Monday, October 7, 2013

Where Science and Art Coincide (7)

Another way of looking at the dimensional number system is as a spectrum entailing the dynamic interaction of both quantitative and qualitative aspects (in relative terms).

From this perspective the only number that remains undefined on this spectrum is 1, as it is the only number where both quantitative and qualitative characteristics are absolutely similar.

Again, as the 1st root of 1 is 1, this is the only number where the corresponding roots of 1 are identical with the original dimensional number (i.e. power) of the number!

This would further imply that the correct dynamic interpretation of the Riemann Zeta Functions is that it in fact represents the number system (considered as a spectrum) with the only number undefined in this system where s (the dimensional number) = 1.

This (Type 2) dimensional number system also has intimate connections with Euler's Identity.

In fact Euler's Identity - or at least the slightly modified form I employ - provides the ready means of calculating all the various root values of 1 (which in this new interpretation have both quantitative and qualitative interpretations which are complementary).

Now Euler's Identity can be expressed as,

e = – 1

However the more fundamental version is obtained from squaring both sides so that,

e2iπ   1

More correctly this can be expressed as

e2iπ   11

I have explained the profound holistic importance of these number symbols before.

e is unique in the sense that both its differential and integral are the same.

Therefore in experiential terms e plays the role of the symbol where both (analytic) differentiation and (holistic) integration are ultimately identical.

Now with respect to the unit circle, 2π represents the circumference. However in analytic terms this will still have positive extension.

However if we try and envisage a circle whose radius simultaneously has the same positive and negative unit value, in dynamic terms this will shrink to a point where the (linear) diameter and (circular) circumference approach identity.

Therefore if we are to properly interpret the Euler Identity we must combine both Type 1 (analytic) and Type 2 (holistic) interpretations.

In spiritual contemplative terms the very means of achieving ultimate unity (which of course can only be approximated in dynamic terms) entails seeking this ultimate identity with respect to both finite (analytic) and infinite (holistic) understanding.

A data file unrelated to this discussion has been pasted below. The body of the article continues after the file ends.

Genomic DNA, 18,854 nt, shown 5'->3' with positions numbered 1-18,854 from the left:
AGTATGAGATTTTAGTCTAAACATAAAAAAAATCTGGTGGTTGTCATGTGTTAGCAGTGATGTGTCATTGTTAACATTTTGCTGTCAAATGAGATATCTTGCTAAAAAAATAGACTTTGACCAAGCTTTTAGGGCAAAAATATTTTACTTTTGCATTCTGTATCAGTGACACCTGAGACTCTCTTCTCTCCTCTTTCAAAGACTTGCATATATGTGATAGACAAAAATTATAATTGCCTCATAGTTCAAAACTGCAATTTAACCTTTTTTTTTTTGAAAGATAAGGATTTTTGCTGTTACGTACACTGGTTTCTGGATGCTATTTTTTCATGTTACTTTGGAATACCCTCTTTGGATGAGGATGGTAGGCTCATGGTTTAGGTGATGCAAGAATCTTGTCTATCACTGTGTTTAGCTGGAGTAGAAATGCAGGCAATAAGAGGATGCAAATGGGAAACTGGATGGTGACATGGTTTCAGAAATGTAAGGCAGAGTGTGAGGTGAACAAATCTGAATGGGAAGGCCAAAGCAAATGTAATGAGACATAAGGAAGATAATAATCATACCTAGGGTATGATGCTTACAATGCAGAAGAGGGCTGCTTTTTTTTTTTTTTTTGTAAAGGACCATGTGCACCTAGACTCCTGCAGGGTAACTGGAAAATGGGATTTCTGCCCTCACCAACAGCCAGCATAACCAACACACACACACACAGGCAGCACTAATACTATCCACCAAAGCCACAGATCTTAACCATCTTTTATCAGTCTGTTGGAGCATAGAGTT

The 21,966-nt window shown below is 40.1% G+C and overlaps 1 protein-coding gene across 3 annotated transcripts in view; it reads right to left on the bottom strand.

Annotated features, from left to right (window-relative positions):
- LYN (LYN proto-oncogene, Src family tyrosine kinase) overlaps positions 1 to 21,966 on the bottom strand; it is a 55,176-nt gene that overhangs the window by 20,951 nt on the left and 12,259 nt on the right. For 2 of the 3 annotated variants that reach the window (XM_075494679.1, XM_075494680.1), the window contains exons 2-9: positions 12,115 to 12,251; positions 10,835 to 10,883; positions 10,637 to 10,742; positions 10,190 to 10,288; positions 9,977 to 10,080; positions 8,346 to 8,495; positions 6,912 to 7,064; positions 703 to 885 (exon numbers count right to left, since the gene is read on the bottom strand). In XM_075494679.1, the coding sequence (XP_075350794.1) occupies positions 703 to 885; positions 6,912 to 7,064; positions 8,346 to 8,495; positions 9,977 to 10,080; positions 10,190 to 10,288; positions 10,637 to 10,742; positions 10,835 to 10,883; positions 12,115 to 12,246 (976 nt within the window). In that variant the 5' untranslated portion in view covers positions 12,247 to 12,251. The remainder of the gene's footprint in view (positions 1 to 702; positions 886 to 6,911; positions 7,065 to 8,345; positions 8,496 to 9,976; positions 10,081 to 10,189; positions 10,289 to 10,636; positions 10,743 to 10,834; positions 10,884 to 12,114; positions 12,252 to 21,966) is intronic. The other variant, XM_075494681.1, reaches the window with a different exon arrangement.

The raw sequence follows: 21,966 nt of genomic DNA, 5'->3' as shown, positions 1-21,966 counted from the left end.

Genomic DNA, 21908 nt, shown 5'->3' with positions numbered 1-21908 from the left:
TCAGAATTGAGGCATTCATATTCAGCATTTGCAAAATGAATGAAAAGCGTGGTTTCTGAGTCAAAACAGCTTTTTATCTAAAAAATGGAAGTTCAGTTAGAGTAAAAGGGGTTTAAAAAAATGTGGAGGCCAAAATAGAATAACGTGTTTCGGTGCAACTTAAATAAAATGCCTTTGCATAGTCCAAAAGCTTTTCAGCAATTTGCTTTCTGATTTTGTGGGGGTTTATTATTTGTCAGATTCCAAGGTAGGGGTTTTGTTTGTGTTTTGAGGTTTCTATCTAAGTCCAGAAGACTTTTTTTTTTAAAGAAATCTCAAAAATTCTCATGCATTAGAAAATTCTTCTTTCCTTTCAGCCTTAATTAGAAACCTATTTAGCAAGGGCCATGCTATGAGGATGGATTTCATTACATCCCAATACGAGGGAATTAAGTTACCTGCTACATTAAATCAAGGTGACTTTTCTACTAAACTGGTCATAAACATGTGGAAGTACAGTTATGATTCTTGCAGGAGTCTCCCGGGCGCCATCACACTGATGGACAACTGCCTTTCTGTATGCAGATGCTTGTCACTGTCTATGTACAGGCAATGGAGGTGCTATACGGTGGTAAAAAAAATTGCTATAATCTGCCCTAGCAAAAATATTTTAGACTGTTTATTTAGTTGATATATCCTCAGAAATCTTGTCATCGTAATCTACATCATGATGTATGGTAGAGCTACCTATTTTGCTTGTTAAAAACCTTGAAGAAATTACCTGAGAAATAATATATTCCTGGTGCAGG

And as number - properly understood - represents the very basis of such experience, the very notion of 1 comprehensively understanding 1 (as numerical unity) entails the same process.

Now the very reason why this is not apparent in customary terms is precisely because Conventional Mathematics employs a merely reduced (i.e. absolute) analytic notion of number.

However the journey to understanding this notion of 1 in a comprehensive dynamic manner (where both analytic and holistic appreciation interact) is inseparable from the spiritual contemplative process of achieving unity of all experience.

So again properly understood the fundamental Euler Identity opens up a remarkable window of appreciation to both the Type 1 and Type 2 aspects of the number system.

So for example any number (k) in the Type 1 system can be expressed as

ke2iπ

Therefore for example 2 in the Type 1 system is expressed as

2e2iπ  = 2 i.e. 21

Then k in the Type 2 system is expressed as

e(2iπ)k

Therefore 2 in the Type 2 system is expressed as

e(2iπ)2 = 2 i.e. 12

Now of course roots will be expressed as the reciprocals of whole numbers

Now De Moivre's formula can be easily obtained from Euler's Identity.

Therefore to obtain the corresponding roots of 1 (using the fundamental Euler Identity)

e2iπ = cos(2π) + i sin( ) where 2π (measured in radians) = 360 degrees

Therefore to get the k roots of 1 we obtain,

e2iπ/k  = cos(2πk) + i sin(2πk )  where k = 1/k, 2/k, ....k/k

So for example to obtain the 3 roots of 1, we let k = 1/3, 2/3 and 3/3 respectively.

Therefore the 1st root for k = 1/3 is

e2iπ/3 = cos(2π/3) + i sin(2π/3 )  = cos 120  + i sin 120

= – 1/2 + .866 i

The 2nd root for k = 2/3 is

e4iπ/3  = cos(4π/3) + i sin(4π/2) = cos 240 + i sin 240

= – 1/2  .866 i

The 3rd root for k = 3/3 is

e6iπ/3  = cos(6π/3) + i sin(6π/2) = cos 360 + i sin 360

= 1

There is an intimate connection here with the (finite) Zeta 2 Function

The Zeta 2 Function represents all the non-trivial solutions for roots i.e. all those except 1)

Therefore the first 2 solutions above for k = 1/3 and 2/3 represent the solutions for the Zeta 2 Function (where t = 3)

ζ2(s) =  1 + s+ s+ s+….. + st – 1 (with t prime) = 0, where t = 3

i.e. 1 + s+ s2   = 0